This post was written by Julie Douglas. Photo credit: The Agency Collection/Getty Images
Lately, when something in our household breaks or we run out of an item, the first thing our daughter says is, "We should get another one from Target." She believes the big box retailer to be the font from which all things spring, including, perhaps, even human life. When asked where she gets such cute toes, her pat response is, yep, Target.
No offense, Target, but I'm beginning to worry. We visit you often for all the obvious conveniences you provide, but I now realize that you're inadvertently coloring my kid's perception of world, and my silence on the matter is contributing to the sense that we live in a disposable world full of stuff, stuff, stuff -- as easy to have as picking an apple off of a tree (if such a pastoral pastime exists anymore).
When is it the right time to start teaching your child about money and responsibility? I'm guessing when she begins to understand that nearly everything that she never knew she wanted was one mouse click away or a short drive from the house.
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To that end, my husband and I will begin the great experiment in trying to teach our toddler the money basics. And we're going to try to keep it simple, so we're not inundating her with abstract concepts. But mainly -- and here's the rub -- we're going to try to set good examples about money, aka, Talk the Talk and Walk and the Walk. Easier said than done when it comes to money. Amirite?
Here are a couple areas of focus:
Explaining the Concept of Money: We've been telling our daughter that "We go to work and get money. We use that money to buy things, like Goldfish Crackers" (her current obsession, and therefore relatable). She understands that we have cards that we use to buy things, and she even reminded me last week to bring my wallet as we were walking out the door to go to the grocery store. (I forget my wallet a lot.)
Giving our child money. Our daughter has a piggy bank and routinely dumps the change out. We've been talking to her about saving her coins to buy something. When she gets a wee bit older we'll count out some change with her and pretend to buy something. When she seems to get that we'll take the change to our market around the corner and buy her first piece of candy. (Candy-as-financial incentive: This could be a really, really bad idea; or it could lead to our daughter becoming the next US Treasury Security.)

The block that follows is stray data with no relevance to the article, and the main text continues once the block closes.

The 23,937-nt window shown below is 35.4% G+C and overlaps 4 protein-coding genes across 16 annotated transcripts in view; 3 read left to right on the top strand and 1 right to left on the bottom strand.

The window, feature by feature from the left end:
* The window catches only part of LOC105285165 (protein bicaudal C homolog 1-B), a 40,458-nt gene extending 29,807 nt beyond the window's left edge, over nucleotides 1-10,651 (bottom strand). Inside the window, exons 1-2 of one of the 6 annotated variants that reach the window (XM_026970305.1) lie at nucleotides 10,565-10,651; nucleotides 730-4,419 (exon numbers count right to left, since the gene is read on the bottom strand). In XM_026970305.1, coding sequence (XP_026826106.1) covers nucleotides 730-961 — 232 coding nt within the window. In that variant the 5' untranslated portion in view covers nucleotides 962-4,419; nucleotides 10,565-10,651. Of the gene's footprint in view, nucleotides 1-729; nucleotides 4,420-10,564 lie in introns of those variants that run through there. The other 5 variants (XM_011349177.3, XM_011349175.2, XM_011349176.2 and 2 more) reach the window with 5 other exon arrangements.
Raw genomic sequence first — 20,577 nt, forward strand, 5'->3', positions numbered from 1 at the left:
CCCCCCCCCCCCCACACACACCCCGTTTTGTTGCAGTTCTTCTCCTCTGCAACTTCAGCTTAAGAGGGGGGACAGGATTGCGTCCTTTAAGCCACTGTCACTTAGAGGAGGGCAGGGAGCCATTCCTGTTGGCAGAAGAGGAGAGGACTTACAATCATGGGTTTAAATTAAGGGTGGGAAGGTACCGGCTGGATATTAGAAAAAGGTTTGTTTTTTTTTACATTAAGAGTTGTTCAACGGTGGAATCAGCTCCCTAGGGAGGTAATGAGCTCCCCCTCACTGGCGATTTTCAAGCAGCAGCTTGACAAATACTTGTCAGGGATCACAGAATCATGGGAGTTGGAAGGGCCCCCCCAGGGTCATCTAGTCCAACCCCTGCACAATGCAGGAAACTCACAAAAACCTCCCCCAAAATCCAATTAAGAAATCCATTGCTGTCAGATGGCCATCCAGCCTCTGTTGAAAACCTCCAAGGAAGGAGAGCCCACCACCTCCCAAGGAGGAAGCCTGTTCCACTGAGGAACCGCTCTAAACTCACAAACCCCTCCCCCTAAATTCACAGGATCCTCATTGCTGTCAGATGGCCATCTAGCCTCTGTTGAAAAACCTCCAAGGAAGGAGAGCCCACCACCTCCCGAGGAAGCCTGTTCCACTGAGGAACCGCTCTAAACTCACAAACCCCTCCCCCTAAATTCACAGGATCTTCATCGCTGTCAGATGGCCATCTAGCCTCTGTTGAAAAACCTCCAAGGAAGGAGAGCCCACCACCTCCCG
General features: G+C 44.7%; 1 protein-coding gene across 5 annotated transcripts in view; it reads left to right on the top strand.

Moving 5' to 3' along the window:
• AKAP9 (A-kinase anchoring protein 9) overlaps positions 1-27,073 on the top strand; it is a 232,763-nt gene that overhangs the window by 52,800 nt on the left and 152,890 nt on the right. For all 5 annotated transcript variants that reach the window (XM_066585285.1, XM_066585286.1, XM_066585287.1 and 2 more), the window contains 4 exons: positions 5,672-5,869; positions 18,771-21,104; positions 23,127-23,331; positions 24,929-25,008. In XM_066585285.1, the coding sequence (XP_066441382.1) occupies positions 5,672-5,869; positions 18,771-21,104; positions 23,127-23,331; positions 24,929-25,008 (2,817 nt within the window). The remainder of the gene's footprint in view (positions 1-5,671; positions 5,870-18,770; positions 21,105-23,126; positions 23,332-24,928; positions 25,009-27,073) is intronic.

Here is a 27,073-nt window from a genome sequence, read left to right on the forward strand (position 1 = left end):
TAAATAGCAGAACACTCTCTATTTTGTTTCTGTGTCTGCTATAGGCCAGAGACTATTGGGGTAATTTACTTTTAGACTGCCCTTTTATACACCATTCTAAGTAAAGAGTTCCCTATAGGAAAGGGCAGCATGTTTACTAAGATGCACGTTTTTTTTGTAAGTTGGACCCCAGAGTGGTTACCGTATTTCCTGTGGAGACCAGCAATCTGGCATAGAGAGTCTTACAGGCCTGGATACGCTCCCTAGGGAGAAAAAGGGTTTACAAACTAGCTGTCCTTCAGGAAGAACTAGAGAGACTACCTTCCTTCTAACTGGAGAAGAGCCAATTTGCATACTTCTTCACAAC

Monkey See, Monkey Do. According to the Forbes Magazine article, Teaching Kids About Money: "You should show restraint with money. Your child should see you budget, comparison-shop and make regular contributions to a savings account." Translate to toddlerism: We've been talking to our young entrepreneur about how something is too much money to buy. She hears my husband and me talk about our all-cash budget system, and sees us dole out our respective weekly allowances. When she gets to be a bit older and is begging for something with the passion of an Oscar-worthy performance, we'll have a chance to sit down with her and research the cost, see if second-hand is available and perhaps even talk about what sort of environmental impact the item has.
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Investing with our child. We're not at this point yet, but I really like the idea of teaching kids about investing early. My father has done this with my cousins, and every year since they were little (4ish) he's sat down with them and helped them picked stocks based on their interests. (Too bad Elmo doesn't have his very own stock. He'd be one rich, swinging monster.)
Normally I don't sweat when I'm going to teach our daughter something about the world. It'll come in time, I figure. But our generation has just lived through an unprecedented era of wealth, one that's come to a sobering close. And our kids, and ourselves, are now grappling with an entirely different financial beast these days. Understanding and respecting money is more important now than it's ever been.
Do you have any teaching-toddlers-about-money tricks that we can add to our arsenal?